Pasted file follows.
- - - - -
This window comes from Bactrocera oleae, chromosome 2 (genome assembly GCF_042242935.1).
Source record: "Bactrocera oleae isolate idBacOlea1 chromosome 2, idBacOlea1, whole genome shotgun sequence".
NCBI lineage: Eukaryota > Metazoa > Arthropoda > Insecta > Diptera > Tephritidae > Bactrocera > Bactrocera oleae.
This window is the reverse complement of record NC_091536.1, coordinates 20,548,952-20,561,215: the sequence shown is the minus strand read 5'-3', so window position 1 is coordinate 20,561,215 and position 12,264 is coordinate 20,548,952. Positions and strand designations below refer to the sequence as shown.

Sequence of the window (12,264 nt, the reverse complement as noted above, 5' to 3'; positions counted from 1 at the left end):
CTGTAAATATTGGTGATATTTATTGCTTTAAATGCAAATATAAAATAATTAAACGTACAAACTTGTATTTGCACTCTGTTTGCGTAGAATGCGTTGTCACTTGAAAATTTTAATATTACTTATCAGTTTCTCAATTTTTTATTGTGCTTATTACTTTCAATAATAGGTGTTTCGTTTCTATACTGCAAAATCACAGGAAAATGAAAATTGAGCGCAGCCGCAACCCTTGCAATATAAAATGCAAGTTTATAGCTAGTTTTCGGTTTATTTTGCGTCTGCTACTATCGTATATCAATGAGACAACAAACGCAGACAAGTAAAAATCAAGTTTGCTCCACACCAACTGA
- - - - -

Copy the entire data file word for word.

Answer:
This window comes from Bactrocera oleae, chromosome 2 (genome assembly GCF_042242935.1).
Source record: "Bactrocera oleae isolate idBacOlea1 chromosome 2, idBacOlea1, whole genome shotgun sequence".
NCBI lineage: Eukaryota > Metazoa > Arthropoda > Insecta > Diptera > Tephritidae > Bactrocera > Bactrocera oleae.
This window is the reverse complement of record NC_091536.1, coordinates 20,548,952-20,561,215: the sequence shown is the minus strand read 5'-3', so window position 1 is coordinate 20,561,215 and position 12,264 is coordinate 20,548,952. Positions and strand designations below refer to the sequence as shown.

Sequence of the window (12,264 nt, the reverse complement as noted above, 5' to 3'; positions counted from 1 at the left end):
CTGTAAATATTGGTGATATTTATTGCTTTAAATGCAAATATAAAATAATTAAACGTACAAACTTGTATTTGCACTCTGTTTGCGTAGAATGCGTTGTCACTTGAAAATTTTAATATTACTTATCAGTTTCTCAATTTTTTATTGTGCTTATTACTTTCAATAATAGGTGTTTCGTTTCTATACTGCAAAATCACAGGAAAATGAAAATTGAGCGCAGCCGCAACCCTTGCAATATAAAATGCAAGTTTATAGCTAGTTTTCGGTTTATTTTGCGTCTGCTACTATCGTATATCAATGAGACAACAAACGCAGACAAGTAAAAATCAAGTTTGCTCCACACCAACTGA